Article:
I *very much* appreciated the fact that Molly remained Molly. So many times in romances, the used-to-be-different heroine is thrown into a situation in which she, surprise surprise, all of a sudden becomes a sensual goddess and oh how can the hero resist?! That did not happen here and I found myself rooting for Molly and cheering her on every time she told someone what she actually thought or won someone over by just being herself.
I also liked that the other mistresses were actual three-dimensional characters (for the most part ... Hildur?!). At the beginning, I thought they were going to be flat, boring, and the typical catty witches that we see all too often in these books. Surprisingly enough, they all had distinct personalities and ended up really adding to the story.
The men, in comparison to their mistresses, were somewhat lackluster - surprising, since this is a series of four books, so one can assume the three friends will be the heroes in the other stories. The "bad guy" was kind of all over the place and somewhat confusing - he's mean, yet maybe he's not, yet he really is ...? I didn't understand the point of his back story and thought it just made his role in the plot - other than providing menace and bringing everything to a head - unclear to me.
The book started off on a mediocre note. I liked the characters, have a fondness for enemies-turned-lovers books, and prefer stories where the hero and heroine have known each other for awhile, as it makes the romance more believable for me. However, certain passages and exchanges felt very forced. It was like the book was trying to be of the historical romance genre, instead of actually just being one ... don't know if that makes sense, but best way I know how to explain it.
As previously said, the story improved and the majority of it was actually entertaining, enjoyable, fun, and light. ... Then the ending ruined everything. Seriously! It wasn't the last chapter, but right before that when you have the climax and everything is resolved. Honestly, every plot line and their grandmother were brought out, paraded around, and dealt with. At a grand ball, no less. In front of everyone. All speaking in very loud voices. Across a huuuuuge ballroom. (Why would it NOT occur to some of those characters that whatever was going to be said should be said in private??) It honestly was ridiculous and really brought the book down for me. It just made the whole thing seem like a farce, stretched the resolutions out way too long, made me feel like I was at a tennis match, and was very unnecessary.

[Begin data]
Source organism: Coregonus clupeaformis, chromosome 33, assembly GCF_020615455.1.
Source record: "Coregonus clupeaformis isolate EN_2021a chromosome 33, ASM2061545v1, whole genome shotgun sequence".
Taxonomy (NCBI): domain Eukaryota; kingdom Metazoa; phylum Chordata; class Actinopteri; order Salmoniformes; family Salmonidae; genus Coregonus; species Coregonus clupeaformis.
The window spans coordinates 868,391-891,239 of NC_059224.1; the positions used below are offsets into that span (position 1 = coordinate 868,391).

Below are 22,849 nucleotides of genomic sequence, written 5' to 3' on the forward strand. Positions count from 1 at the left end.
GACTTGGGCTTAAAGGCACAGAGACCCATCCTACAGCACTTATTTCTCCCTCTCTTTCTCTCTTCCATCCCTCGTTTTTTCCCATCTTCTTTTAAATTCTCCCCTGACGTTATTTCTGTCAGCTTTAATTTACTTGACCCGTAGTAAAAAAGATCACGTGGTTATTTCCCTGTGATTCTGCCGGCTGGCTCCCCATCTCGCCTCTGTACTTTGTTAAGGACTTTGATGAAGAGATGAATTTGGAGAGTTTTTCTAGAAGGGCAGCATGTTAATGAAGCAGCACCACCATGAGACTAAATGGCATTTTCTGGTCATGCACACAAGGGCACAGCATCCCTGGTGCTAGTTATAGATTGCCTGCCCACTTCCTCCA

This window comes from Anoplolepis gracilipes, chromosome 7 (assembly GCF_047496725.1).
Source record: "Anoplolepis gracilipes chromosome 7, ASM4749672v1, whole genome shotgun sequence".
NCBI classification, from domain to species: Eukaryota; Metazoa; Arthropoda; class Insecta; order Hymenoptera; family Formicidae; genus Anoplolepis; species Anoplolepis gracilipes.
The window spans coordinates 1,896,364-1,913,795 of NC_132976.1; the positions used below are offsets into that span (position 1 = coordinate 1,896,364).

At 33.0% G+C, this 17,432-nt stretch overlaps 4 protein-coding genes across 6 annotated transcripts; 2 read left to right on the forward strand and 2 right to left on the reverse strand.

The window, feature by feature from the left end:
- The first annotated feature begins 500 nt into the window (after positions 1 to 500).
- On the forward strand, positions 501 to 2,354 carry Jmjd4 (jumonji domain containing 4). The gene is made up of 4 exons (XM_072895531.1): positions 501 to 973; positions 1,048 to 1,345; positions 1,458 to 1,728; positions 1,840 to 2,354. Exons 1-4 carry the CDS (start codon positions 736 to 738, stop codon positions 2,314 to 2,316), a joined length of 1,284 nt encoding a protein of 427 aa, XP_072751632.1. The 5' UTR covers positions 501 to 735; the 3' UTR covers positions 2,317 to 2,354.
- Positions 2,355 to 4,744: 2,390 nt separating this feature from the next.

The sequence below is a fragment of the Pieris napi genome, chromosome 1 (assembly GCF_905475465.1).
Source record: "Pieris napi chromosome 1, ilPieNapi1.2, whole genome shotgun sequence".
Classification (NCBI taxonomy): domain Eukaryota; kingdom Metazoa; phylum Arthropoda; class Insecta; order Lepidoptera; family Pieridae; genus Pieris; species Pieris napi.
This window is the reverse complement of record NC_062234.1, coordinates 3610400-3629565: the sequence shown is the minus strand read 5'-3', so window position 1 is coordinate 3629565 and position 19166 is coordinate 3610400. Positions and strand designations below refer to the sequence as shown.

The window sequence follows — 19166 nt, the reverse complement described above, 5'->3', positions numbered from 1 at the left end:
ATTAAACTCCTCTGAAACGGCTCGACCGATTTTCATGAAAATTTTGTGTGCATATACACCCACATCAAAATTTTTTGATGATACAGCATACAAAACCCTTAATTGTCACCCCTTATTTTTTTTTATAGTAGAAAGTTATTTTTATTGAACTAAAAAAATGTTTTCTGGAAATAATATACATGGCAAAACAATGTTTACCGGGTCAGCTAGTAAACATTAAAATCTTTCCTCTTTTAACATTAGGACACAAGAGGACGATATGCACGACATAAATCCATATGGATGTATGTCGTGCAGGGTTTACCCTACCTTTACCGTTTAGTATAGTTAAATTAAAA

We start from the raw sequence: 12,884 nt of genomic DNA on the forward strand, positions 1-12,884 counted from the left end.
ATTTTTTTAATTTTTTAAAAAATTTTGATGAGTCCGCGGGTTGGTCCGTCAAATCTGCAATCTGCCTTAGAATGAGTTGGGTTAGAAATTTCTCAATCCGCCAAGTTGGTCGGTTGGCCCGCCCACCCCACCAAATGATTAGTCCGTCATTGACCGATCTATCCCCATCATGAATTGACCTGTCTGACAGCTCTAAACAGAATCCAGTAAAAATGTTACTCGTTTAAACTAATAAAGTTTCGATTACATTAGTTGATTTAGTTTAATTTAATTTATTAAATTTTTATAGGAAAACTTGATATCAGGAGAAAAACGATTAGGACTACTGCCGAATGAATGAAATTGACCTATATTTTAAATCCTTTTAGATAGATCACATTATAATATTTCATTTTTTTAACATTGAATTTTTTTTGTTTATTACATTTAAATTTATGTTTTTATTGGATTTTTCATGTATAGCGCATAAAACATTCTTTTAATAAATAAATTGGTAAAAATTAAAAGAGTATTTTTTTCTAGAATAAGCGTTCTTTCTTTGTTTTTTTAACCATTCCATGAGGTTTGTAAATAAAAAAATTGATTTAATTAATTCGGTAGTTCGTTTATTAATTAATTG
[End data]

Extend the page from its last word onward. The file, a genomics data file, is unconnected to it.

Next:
Is it worth a read? Yes. How you get it - through the library or bookstore - is your call. Kramer has talent and I'm looking forward to her next book - I just can't get the ending of this one out of my head!!! (P.S. That Harry would make Molly go into the "kissing closet" with one of the other men for three minutes on that first night, knowing that she's never really been kissed, *bugged* me a lot! Note: She uses her wits to get out of the kissing, but still!)
Book 1 - WHEN HARRY MET MOLLY
Book 2 - Dukes to the Left of Me, Princes to the Right
Book 3 - Cloudy With A Chance Of Marriage
Book 4 - ?
If you like the enemies-to-friends historical romances, check out the following books ...
(1) Tempting Fate (Providence Series, Book 2) by Alissa Johnson - 4.5 stars
(2) A Woman of Virtue (Lorimer Family, Book 1) by Liz Carlyle - 5 stars
(3) The Rake (Lessons in Love, Book 1) by Suzanne Enoch - 4 stars
(4) The Matchmaker (Maker Series, Book 1) by Rexanne Becnel - 5 stars
(5) His Wicked Ways by Samantha James - 5 stars
(6) A Notorious Love (Swanlea Spinsters, Book 2) by Sabrina Jeffries - 4 stars
(1) Practice Makes Perfect by Julie James - 4.5 stars
(2) Bet Me by Jennifer Crusie - 5 stars
This book has just the right mix of silliness, playfulness and heartbreak and despair. Throughout the book I really came to care for both Harry and Molly and their relationship felt believable.
I highly recommend this book and look forward to reading the next installment in the series.
Kindle formatting is excellent.
Most recent customer reviews
Molly and Harry had a run in when they were younger they despised each other...Read more